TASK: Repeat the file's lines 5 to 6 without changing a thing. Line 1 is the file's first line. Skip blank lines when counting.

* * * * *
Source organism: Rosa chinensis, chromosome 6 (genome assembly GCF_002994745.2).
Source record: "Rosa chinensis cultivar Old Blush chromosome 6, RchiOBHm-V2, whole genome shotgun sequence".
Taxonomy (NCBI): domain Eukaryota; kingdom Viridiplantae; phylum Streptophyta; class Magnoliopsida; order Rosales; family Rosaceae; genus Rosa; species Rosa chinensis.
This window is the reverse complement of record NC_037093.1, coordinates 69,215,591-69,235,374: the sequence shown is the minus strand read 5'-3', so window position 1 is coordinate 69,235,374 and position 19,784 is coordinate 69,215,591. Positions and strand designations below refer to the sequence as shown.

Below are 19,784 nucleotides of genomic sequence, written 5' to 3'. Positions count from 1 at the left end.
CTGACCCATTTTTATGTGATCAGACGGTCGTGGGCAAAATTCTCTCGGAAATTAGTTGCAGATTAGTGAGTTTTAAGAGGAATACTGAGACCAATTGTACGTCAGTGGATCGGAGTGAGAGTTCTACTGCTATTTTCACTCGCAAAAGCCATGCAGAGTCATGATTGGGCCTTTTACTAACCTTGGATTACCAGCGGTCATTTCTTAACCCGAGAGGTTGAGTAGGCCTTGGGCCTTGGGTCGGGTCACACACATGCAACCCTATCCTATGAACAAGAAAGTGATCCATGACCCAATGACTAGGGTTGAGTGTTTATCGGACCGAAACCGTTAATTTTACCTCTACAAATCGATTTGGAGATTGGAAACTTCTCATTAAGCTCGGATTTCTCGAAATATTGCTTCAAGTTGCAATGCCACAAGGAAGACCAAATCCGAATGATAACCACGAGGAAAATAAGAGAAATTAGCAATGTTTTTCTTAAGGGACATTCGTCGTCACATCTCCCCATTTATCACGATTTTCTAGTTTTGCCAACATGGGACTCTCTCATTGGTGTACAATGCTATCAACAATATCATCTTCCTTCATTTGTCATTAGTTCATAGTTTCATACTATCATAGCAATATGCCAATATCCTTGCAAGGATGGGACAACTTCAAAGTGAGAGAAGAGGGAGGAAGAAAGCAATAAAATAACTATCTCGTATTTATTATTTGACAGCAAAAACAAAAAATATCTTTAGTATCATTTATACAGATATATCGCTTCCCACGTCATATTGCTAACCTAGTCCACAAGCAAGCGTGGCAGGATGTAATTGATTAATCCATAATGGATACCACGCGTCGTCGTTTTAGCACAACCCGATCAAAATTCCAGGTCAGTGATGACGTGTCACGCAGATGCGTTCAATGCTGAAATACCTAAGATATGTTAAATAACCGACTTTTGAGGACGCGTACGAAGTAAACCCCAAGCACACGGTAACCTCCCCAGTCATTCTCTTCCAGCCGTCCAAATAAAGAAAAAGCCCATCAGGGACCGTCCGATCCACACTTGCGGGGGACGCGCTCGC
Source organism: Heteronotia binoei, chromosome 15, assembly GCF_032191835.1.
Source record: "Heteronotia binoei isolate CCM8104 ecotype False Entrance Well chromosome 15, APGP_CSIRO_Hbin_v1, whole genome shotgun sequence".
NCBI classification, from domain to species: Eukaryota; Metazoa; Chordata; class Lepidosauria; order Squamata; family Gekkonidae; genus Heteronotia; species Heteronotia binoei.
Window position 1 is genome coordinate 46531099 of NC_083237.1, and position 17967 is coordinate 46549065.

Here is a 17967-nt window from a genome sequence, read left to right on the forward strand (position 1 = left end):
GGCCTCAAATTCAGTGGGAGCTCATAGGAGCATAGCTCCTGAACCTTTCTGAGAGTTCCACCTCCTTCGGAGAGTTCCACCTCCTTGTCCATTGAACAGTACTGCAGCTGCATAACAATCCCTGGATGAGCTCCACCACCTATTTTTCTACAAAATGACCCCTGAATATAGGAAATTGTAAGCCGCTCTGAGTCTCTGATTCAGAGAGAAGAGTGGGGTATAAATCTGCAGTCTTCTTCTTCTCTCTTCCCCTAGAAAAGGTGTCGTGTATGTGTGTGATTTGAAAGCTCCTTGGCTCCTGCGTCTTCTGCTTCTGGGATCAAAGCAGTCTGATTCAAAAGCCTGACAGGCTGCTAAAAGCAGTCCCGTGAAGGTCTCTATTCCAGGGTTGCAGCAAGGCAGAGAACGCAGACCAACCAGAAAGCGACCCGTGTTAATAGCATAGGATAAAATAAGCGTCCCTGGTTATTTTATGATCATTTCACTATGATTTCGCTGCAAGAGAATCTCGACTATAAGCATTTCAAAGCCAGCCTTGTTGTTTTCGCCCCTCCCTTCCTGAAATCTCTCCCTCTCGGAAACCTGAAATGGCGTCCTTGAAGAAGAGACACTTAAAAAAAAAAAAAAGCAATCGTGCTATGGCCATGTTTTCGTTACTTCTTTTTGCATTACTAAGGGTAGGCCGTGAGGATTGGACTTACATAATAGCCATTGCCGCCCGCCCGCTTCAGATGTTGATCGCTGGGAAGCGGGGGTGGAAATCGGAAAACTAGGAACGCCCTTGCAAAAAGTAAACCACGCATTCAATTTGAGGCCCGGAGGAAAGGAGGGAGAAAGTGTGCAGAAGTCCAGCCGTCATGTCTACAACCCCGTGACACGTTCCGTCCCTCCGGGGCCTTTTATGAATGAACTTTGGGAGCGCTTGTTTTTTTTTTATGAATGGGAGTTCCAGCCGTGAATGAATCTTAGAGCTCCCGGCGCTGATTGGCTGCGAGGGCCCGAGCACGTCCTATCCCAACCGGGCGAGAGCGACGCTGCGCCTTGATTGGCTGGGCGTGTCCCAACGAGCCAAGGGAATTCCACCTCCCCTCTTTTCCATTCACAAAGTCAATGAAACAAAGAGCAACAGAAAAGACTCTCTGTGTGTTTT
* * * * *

Below are 19,784 nucleotides of genomic sequence, written 5' to 3'. Positions count from 1 at the left end.
CTGACCCATTTTTATGTGATCAGACGGTCGTGGGCAAAATTCTCTCGGAAATTAGTTGCAGATTAGTGAGTTTTAAGAGGAATACTGAGACCAATTGTACGTCAGTGGATCGGAGTGAGAGTTCTACTGCTATTTTCACTCGCAAAAGCCATGCAGAGTCATGATTGGGCCTTTTACTAACCTTGGATTACCAGCGGTCATTTCTTAACCCGAGAGGTTGAGTAGGCCTTGGGCCTTGGGTCGGGTCACACACATGCAACCCTATCCTATGAACAAGAAAGTGATCCATGACCCAATGACTAGGGTTGAGTGTTTATCGGACCGAAACCGTTAATTTTACCTCTACAAATCGATTTGGAGATTGGAAACTTCTCATTAAGCTCGGATTTCTCGAAATATTGCTTCAAGTTGCAATGCCACAAGGAAGACCAAATCCGAATGATAACCACGAGGAAAATAAGAGAAATTAGCAATGTTTTTCTTAAGGGACATTCGTCGTCACATCTCCCCATTTATCACGATTTTCTAGTTTTGCCAACATGGGACTCTCTCATTGGTGTACAATGCTATCAACAATATCATCTTCCTTCATTTGTCATTAGTTCATAGTTTCATACTATCATAGCAATATGCCAATATCCTTGCAAGGATGGGACAACTTCAAAGTGAGAGAAGAGGGAGGAAGAAAGCAATAAAATAACTATCTCGTATTTATTATTTGACAGCAAAAACAAAAAATATCTTTAGTATCATTTATACAGATATATCGCTTCCCACGTCATATTGCTAACCTAGTCCACAAGCAAGCGTGGCAGGATGTAATTGATTAATCCATAATGGATACCACGCGTCGTCGTTTTAGCACAACCCGATCAAAATTCCAGGTCAGTGATGACGTGTCACGCAGATGCGTTCAATGCTGAAATACCTAAGATATGTTAAATAACCGACTTTTGAGGACGCGTACGAAGTAAACCCCAAGCACACGGTAACCTCCCCAGTCATTCTCTTCCAGCCGTCCAAATAAAGAAAAAGCCCATCAGGGACCGTCCGATCCACACTTGCGGGGGACGCGCTCGC